In another recent study involving 95 with both periodontitis and prehypertension, half underwent standard dental treatment for periodontitis, which included basic oral hygiene instructions and teeth cleaning with plaque removal above the gum line. The other half were assigned to intensive periodontal treatment over 4 consecutive weeks, which included the standard treatment plus cleaning down to the roots (under local anaesthetic), antibiotic treatment and dental extractions, if necessary. None of those taking part received any antihypertensive medication and they were followed with regular blood pressure readings for 6 months.
At the end of this time, both groups had significantly improved mouth hygiene, but those who had undergone the intensive periodontal treatment had markedly better blood pressure readings:
- One month after treatment, blood pressure was 3/0 mmHg in those receiving intensive treatment compared with standard treatment
- Three months after treatment, blood pressure was 8/4 mmHg lower in those receiving intensive treatment.
- Six months after treatment, blood pressure was 12.57/9.65 mmHg lower in patients receiving intensive treatment.
This reduction in blood pressure reflected the improvement in the depth of the gum pockets around the teeth (probing depth) which gradually became more shallow as inflammation improved.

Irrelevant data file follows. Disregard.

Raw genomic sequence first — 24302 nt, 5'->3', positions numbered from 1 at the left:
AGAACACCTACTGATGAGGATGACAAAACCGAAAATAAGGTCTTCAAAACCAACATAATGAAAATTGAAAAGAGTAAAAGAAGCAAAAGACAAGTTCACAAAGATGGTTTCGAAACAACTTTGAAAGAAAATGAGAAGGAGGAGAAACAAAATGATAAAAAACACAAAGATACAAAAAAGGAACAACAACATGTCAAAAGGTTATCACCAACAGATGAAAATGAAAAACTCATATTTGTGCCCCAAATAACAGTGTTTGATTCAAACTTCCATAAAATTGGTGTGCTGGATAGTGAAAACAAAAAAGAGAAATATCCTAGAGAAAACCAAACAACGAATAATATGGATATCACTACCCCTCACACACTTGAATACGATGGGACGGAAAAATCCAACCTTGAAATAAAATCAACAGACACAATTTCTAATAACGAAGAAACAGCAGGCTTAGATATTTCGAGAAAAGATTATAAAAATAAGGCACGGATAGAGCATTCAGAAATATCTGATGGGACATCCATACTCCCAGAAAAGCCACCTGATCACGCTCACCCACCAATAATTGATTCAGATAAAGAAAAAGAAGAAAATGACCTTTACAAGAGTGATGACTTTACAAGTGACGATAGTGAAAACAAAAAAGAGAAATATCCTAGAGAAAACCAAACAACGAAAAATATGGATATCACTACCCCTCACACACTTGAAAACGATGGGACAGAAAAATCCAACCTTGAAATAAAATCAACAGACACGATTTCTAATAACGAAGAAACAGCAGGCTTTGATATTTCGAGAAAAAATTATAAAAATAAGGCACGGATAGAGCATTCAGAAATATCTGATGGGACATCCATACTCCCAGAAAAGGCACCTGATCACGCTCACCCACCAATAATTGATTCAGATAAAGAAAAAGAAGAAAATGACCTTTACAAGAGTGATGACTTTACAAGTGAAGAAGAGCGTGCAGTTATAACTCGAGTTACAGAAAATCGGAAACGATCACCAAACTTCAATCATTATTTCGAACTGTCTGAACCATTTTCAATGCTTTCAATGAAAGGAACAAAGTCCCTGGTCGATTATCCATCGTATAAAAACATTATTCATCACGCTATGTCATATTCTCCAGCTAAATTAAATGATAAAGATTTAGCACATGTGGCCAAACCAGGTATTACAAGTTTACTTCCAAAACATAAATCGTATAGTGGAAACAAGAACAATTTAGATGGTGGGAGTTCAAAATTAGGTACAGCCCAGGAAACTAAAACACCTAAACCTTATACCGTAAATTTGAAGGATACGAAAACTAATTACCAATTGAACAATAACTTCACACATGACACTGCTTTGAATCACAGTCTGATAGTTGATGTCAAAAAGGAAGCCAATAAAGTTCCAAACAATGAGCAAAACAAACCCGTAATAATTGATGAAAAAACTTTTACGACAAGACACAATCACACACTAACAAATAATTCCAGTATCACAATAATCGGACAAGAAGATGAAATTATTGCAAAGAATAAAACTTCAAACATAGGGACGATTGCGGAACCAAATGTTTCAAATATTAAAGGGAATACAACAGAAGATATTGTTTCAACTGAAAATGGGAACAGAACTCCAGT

This study shows for the first time that intensive periodontal treatment, on its own, can reduce blood pressure levels with additional tests showing that it also reduced levels of inflammation to improve the elasticity of blood vessel walls (endothelial function).
Gum disease and heart disease
A review with the imaginative title, Gum Bug, Leave My Heart Alone! states that live bacteria (Aggregatibacter actinomycetemcomitans and Porphyromonas gingivalis) have been cultured from human atheromatous plaques in a patient with periodontal disease. DNA sequencing has also identified Streptococcus mutans in 74% of investigated atheromatous plaque samples. Another study identified 98 different bacterial species in the peripheral blood from 151 people with bacteraemia (bacteria in the blood) from gum disease.
Researchers have found that the risk of an acute heart attack is increased by between two-fold and 4.5 fold in people with periodontal disease.